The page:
Contact: Kate Brandt:
kbrandt [at] osv [dot] org
Old Sturbridge Village
Drummers' Call: Fife & Drum Celebration at Old Sturbridge Village Sept. 8
Military music has a long and stirring tradition
(Sturbridge, Mass.) Aug. 27, 2012 – Old Sturbridge Village will celebrate the rich tradition of military music with a "Drummer's Call" event showcasing many of New England's premier Fife and Drum corps. Visitors can learn about the important role musicians played in the daily lives of early New England soldiers. After a grand procession and individual fife and performances by each corps, the day ends with a stirring "Jollification," or jam session, where all the groups gather and play their favorite tunes and cadences together. Call 800-SEE-1830 for times and details; to watch a Drummers Call video visit www.osv.org.
According to Old Sturbridge Village historians, fife and drum music was the alarm clock and dinner for militia units in early New England. From Reveille and Dinner Call to the Retreat and "tattoo" calls signaling "lights out," fifers and drummers provided the military's primary communications signals. After the Revolutionary War, fife and drum military music crossed over into popular culture because so many people had been trained to play, and fifes and drums were inexpensive to own.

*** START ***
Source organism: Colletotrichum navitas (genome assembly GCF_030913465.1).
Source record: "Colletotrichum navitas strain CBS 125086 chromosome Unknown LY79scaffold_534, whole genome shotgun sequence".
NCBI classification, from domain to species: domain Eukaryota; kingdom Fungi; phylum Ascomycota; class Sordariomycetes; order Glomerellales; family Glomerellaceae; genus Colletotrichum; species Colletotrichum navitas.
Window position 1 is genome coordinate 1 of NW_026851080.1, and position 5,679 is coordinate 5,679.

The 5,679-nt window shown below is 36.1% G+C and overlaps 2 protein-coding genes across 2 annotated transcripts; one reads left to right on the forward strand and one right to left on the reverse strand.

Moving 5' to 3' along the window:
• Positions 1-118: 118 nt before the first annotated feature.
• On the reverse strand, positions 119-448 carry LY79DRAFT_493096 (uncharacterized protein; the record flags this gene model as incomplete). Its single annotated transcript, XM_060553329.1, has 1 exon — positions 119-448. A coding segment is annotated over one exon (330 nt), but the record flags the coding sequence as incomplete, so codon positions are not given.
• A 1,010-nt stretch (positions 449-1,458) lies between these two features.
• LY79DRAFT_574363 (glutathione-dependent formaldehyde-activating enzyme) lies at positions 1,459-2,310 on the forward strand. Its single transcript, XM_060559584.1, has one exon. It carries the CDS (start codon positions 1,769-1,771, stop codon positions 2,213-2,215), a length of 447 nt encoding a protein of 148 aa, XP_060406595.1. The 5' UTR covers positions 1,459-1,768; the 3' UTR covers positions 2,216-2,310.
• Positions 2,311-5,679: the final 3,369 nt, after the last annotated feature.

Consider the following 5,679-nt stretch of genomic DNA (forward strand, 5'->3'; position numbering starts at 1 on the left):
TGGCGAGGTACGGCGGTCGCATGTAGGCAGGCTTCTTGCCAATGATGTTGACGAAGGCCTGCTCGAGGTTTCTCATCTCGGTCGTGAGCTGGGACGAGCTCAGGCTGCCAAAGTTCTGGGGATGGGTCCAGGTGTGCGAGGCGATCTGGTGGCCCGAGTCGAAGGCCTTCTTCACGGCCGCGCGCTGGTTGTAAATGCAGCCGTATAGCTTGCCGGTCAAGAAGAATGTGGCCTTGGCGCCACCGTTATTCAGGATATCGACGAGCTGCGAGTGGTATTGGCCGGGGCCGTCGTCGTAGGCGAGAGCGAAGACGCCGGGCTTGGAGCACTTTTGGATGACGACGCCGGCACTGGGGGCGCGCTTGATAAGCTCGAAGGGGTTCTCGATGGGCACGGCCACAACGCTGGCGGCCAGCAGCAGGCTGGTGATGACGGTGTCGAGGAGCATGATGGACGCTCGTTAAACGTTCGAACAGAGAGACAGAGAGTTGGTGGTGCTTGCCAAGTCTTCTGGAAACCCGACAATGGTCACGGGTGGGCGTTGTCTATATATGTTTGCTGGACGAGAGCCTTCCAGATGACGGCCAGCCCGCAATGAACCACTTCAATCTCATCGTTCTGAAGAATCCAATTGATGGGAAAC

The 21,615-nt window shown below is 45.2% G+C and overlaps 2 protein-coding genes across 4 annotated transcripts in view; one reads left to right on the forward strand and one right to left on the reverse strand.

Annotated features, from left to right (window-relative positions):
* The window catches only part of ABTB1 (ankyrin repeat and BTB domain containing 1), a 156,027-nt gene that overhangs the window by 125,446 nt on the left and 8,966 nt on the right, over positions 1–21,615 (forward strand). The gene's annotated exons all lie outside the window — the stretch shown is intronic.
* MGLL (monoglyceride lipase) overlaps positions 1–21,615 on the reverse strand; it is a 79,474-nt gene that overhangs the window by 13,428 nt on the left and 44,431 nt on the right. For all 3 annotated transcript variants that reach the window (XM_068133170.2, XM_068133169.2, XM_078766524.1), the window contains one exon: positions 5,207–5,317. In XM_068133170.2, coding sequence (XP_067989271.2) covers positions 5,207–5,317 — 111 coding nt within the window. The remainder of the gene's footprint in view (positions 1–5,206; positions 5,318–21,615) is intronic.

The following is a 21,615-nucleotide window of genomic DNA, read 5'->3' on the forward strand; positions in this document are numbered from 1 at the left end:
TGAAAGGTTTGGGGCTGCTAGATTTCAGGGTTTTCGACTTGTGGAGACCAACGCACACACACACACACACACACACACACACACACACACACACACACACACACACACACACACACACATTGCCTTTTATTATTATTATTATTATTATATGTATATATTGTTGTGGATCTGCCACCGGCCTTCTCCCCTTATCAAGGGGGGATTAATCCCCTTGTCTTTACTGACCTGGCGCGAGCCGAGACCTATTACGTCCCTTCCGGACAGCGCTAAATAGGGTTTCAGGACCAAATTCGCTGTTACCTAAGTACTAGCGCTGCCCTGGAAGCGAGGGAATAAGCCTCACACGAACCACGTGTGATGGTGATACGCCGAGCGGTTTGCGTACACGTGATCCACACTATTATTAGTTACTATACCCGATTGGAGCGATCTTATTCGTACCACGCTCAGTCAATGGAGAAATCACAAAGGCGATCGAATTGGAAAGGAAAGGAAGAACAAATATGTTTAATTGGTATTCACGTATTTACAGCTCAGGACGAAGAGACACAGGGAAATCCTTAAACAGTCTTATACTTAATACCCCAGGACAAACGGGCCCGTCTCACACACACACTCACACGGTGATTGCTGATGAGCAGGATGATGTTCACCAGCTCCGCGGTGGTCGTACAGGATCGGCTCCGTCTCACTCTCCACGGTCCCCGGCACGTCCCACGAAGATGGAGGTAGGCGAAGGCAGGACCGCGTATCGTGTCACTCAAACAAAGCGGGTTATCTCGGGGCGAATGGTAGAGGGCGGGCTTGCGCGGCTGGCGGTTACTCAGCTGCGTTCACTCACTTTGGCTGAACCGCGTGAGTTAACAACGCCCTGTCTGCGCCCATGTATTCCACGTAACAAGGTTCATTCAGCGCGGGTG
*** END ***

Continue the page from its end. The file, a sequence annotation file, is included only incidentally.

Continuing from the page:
In the patriotic groundswell after the war, certain fife and drum songs took on a national identity and became known as "national airs." Some, like Yankee Doodle, started out as British songs, but became symbols of patriotic pride for the Colonists. After 1790, each town was required to have a regular "Muster Day" for its militia, and military music was a big part of these events and continued to be a crowd-pleaser.
As printing presses became more accessible, printers and publishers began printing sheet music and music books. They soon figured out they could sell more songbooks if they had their own bands to promote the music. According to Peter Emerick, a leading member of the Sturbridge Martial Band, the appetite for music exploded during the early 1800s. "The 1820s was really a renaissance for popular music, and much of it was adapted from military tunes."
Old Sturbridge Village celebrates New England life in the 1830s and is one of the largest living history museums in the country. The museum is open daily 9:30 a.m. – 5:00 p.m. seven days a week. OSV offers free parking and a free return visit within 10 days. Admission: $24; seniors $22; children 3-17, $8; children 2 and under, free. Woo Card subscribers get $5 off adult daytime admission; college Woo cardholders receive $12 off adult daytime admission. For times and details of all OSV activities visit: www.osv.org or call 1-800-SEE-1830.